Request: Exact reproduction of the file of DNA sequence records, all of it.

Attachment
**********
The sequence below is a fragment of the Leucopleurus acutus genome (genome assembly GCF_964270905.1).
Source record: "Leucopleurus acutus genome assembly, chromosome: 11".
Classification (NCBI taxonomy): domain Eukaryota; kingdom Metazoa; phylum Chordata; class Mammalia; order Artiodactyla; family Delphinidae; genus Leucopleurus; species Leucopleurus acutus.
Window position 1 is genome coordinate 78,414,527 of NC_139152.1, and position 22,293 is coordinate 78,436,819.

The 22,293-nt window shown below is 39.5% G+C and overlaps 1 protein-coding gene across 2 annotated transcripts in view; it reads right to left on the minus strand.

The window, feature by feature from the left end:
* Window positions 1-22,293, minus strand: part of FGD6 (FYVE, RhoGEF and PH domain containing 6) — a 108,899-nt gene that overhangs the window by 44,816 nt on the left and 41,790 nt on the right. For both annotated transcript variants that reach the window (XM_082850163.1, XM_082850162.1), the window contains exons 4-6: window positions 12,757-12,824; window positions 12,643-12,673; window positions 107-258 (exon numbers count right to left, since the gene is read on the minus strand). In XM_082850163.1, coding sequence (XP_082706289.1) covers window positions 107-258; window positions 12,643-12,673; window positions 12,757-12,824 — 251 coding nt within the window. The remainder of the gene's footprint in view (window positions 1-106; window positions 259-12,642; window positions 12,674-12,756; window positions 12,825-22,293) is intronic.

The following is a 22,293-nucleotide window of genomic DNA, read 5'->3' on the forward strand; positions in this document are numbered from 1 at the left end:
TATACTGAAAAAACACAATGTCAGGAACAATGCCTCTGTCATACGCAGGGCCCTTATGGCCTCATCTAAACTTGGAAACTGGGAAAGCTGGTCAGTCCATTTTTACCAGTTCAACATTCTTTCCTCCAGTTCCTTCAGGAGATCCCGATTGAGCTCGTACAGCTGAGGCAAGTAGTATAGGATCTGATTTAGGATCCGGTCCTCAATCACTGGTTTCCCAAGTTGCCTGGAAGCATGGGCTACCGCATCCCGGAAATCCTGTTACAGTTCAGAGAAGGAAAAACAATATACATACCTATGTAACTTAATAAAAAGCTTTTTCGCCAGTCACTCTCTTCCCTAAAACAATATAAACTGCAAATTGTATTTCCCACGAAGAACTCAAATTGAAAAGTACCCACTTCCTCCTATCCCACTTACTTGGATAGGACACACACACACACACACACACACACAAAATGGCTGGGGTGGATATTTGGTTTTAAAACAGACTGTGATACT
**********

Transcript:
The sequence below is a fragment of the Leucopleurus acutus genome (genome assembly GCF_964270905.1).
Source record: "Leucopleurus acutus genome assembly, chromosome: 11".
Classification (NCBI taxonomy): domain Eukaryota; kingdom Metazoa; phylum Chordata; class Mammalia; order Artiodactyla; family Delphinidae; genus Leucopleurus; species Leucopleurus acutus.
Window position 1 is genome coordinate 78,414,527 of NC_139152.1, and position 22,293 is coordinate 78,436,819.

The 22,293-nt window shown below is 39.5% G+C and overlaps 1 protein-coding gene across 2 annotated transcripts in view; it reads right to left on the minus strand.

The window, feature by feature from the left end:
* Window positions 1-22,293, minus strand: part of FGD6 (FYVE, RhoGEF and PH domain containing 6) — a 108,899-nt gene that overhangs the window by 44,816 nt on the left and 41,790 nt on the right. For both annotated transcript variants that reach the window (XM_082850163.1, XM_082850162.1), the window contains exons 4-6: window positions 12,757-12,824; window positions 12,643-12,673; window positions 107-258 (exon numbers count right to left, since the gene is read on the minus strand). In XM_082850163.1, coding sequence (XP_082706289.1) covers window positions 107-258; window positions 12,643-12,673; window positions 12,757-12,824 — 251 coding nt within the window. The remainder of the gene's footprint in view (window positions 1-106; window positions 259-12,642; window positions 12,674-12,756; window positions 12,825-22,293) is intronic.

The following is a 22,293-nucleotide window of genomic DNA, read 5'->3' on the forward strand; positions in this document are numbered from 1 at the left end:
TATACTGAAAAAACACAATGTCAGGAACAATGCCTCTGTCATACGCAGGGCCCTTATGGCCTCATCTAAACTTGGAAACTGGGAAAGCTGGTCAGTCCATTTTTACCAGTTCAACATTCTTTCCTCCAGTTCCTTCAGGAGATCCCGATTGAGCTCGTACAGCTGAGGCAAGTAGTATAGGATCTGATTTAGGATCCGGTCCTCAATCACTGGTTTCCCAAGTTGCCTGGAAGCATGGGCTACCGCATCCCGGAAATCCTGTTACAGTTCAGAGAAGGAAAAACAATATACATACCTATGTAACTTAATAAAAAGCTTTTTCGCCAGTCACTCTCTTCCCTAAAACAATATAAACTGCAAATTGTATTTCCCACGAAGAACTCAAATTGAAAAGTACCCACTTCCTCCTATCCCACTTACTTGGATAGGACACACACACACACACACACACACACAAAATGGCTGGGGTGGATATTTGGTTTTAAAACAGACTGTGATACT